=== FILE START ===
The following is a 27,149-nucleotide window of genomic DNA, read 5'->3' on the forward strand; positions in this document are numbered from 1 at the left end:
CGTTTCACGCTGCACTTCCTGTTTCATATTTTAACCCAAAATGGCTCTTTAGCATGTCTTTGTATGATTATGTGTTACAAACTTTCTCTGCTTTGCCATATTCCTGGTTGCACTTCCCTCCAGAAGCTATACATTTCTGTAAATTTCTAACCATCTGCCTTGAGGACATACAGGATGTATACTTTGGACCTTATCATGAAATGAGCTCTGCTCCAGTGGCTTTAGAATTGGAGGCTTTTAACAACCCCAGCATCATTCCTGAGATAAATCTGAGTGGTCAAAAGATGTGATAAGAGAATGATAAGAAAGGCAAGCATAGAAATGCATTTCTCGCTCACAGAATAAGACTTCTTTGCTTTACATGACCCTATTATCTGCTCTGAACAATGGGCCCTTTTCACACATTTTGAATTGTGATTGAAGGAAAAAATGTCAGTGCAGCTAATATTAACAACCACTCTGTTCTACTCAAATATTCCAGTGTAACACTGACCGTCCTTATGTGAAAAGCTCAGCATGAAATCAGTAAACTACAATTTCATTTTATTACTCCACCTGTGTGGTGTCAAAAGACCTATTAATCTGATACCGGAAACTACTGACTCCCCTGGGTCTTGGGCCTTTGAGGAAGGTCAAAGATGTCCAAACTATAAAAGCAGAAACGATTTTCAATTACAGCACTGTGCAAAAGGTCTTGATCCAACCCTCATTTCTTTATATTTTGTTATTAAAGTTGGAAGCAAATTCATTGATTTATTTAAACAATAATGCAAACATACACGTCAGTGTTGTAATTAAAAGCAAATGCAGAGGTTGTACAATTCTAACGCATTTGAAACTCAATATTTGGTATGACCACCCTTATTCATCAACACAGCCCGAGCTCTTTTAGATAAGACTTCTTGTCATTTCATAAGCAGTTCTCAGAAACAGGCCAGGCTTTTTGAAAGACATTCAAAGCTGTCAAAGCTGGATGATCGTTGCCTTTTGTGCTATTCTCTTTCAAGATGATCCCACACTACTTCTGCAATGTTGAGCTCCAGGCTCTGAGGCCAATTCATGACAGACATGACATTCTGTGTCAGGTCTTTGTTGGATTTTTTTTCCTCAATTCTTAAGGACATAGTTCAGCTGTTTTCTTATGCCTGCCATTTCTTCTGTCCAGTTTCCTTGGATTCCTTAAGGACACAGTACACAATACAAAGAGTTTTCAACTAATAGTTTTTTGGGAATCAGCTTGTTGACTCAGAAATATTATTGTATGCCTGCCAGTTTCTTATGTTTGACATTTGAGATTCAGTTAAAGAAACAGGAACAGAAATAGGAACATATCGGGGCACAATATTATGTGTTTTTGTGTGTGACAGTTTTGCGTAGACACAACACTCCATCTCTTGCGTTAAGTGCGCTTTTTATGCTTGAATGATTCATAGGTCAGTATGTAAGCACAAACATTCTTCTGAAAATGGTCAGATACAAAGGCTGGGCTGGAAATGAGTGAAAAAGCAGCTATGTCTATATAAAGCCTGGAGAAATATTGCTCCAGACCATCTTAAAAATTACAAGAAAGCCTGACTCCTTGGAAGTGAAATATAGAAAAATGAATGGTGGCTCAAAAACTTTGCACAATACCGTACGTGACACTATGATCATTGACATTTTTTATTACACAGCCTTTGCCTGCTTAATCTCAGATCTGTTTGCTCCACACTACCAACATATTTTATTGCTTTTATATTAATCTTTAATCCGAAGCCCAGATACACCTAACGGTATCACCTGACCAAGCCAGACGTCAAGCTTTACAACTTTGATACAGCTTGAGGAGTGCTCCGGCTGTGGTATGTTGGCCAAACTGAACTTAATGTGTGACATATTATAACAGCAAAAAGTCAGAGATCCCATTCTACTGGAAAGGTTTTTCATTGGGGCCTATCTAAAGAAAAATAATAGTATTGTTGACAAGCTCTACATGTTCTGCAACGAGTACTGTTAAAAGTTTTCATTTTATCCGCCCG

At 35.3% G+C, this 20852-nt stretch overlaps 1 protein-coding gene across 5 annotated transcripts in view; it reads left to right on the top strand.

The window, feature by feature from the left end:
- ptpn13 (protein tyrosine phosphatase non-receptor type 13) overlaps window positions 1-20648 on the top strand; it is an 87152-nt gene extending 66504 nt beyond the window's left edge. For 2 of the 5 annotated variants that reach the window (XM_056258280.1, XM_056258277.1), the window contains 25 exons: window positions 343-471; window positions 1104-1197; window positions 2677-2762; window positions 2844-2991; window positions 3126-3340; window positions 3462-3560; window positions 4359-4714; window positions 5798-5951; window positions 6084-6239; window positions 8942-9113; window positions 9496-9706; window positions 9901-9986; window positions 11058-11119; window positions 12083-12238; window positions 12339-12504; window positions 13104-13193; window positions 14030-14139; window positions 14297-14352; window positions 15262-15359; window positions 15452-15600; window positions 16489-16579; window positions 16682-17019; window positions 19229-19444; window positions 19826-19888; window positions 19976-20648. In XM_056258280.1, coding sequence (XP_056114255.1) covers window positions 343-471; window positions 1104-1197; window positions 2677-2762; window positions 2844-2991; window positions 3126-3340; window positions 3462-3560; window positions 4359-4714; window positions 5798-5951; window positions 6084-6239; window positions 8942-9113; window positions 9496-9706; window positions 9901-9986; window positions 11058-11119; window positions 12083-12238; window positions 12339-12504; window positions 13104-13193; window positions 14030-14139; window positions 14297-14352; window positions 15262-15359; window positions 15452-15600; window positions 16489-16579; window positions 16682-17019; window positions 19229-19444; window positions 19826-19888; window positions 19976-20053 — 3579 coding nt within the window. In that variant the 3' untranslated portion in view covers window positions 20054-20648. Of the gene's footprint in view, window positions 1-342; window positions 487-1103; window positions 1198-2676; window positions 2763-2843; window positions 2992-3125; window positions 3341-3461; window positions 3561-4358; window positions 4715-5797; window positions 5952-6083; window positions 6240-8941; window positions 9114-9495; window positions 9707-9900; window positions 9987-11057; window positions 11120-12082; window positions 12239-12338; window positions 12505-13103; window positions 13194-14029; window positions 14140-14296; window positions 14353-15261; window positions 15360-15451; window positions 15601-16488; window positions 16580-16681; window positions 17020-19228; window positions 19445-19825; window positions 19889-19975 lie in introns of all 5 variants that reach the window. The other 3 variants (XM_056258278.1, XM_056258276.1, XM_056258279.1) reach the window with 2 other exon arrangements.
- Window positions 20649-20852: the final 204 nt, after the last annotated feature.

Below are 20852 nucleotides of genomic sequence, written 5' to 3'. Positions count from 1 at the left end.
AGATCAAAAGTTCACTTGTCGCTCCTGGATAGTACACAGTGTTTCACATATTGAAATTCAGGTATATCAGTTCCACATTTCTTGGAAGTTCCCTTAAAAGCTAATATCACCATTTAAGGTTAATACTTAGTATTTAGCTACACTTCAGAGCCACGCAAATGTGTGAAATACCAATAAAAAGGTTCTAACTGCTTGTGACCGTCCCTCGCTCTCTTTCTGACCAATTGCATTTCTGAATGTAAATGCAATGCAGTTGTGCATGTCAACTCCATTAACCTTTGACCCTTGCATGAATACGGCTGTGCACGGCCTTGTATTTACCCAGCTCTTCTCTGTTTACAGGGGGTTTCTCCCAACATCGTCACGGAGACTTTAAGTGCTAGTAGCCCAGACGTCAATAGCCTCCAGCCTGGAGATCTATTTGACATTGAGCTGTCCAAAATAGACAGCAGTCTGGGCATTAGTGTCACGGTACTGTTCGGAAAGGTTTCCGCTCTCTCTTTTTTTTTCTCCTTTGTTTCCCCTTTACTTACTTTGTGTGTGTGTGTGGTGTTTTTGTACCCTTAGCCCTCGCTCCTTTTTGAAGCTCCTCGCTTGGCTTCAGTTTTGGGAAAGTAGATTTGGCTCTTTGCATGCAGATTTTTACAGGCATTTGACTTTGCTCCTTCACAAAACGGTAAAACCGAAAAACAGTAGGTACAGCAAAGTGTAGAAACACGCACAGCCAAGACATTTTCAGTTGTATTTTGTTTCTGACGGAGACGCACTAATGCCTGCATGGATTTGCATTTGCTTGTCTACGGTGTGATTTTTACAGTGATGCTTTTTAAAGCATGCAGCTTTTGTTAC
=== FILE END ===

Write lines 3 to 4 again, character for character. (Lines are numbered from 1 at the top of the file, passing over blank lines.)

At 35.3% G+C, this 20852-nt stretch overlaps 1 protein-coding gene across 5 annotated transcripts in view; it reads left to right on the top strand.

The window, feature by feature from the left end: